Monsters and Monstrosities in Literature
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The Effect of Evil in Frankenstein

Contrary to most ancient Greeks, Aristotle did not believe that a monster was a warning or a punishment sent by the gods for a human crime against nature. Rather, the philosopher thought that a monster resulted from a narrow description of reality caused by insufficient knowledge. For him, then, a monster indicated a deficiency in reason. Mary Shelley, in contrast, used a monster in Frankenstein to warn us against the evils issuing from the excesses of reason, among other things. Although Victor Frankenstein is a scientist and the story is about an experiment gone wrong, the focus of the novel is on the emotions he feels: shame, guilt, and remorse.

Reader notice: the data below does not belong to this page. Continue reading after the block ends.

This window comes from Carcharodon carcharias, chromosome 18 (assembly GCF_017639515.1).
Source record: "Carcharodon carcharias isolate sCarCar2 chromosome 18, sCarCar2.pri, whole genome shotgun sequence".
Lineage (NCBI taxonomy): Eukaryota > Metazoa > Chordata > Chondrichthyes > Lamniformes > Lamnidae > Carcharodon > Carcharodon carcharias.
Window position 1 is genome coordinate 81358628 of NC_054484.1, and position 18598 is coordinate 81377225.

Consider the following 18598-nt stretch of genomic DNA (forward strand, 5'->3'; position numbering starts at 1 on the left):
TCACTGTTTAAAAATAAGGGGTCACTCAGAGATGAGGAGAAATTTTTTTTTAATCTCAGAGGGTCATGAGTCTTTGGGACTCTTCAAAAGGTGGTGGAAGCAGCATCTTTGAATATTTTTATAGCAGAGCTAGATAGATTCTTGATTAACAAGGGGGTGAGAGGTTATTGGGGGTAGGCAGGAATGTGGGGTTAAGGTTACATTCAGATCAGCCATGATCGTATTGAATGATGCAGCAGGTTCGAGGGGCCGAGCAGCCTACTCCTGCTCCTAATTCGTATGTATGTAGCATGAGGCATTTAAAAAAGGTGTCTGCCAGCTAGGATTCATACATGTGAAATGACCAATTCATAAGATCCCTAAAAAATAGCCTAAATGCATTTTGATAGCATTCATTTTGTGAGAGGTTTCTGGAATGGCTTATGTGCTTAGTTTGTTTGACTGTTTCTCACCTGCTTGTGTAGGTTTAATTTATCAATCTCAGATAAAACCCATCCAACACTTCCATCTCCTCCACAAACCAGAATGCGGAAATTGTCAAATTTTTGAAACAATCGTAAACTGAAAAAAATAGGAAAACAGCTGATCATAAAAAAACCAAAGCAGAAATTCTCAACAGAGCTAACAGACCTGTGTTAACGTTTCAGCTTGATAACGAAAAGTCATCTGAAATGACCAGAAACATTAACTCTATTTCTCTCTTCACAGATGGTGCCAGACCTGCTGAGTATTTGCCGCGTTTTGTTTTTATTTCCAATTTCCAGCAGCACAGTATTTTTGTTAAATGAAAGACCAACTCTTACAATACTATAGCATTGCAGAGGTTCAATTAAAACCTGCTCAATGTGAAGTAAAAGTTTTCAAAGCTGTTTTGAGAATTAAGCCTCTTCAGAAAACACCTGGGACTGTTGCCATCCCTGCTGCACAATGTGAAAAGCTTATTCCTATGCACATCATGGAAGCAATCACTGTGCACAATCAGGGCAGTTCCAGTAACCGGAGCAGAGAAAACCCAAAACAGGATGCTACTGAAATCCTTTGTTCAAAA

Julio Jeha · Research: Monsters and Monstrosities in Literature · 5 June 2007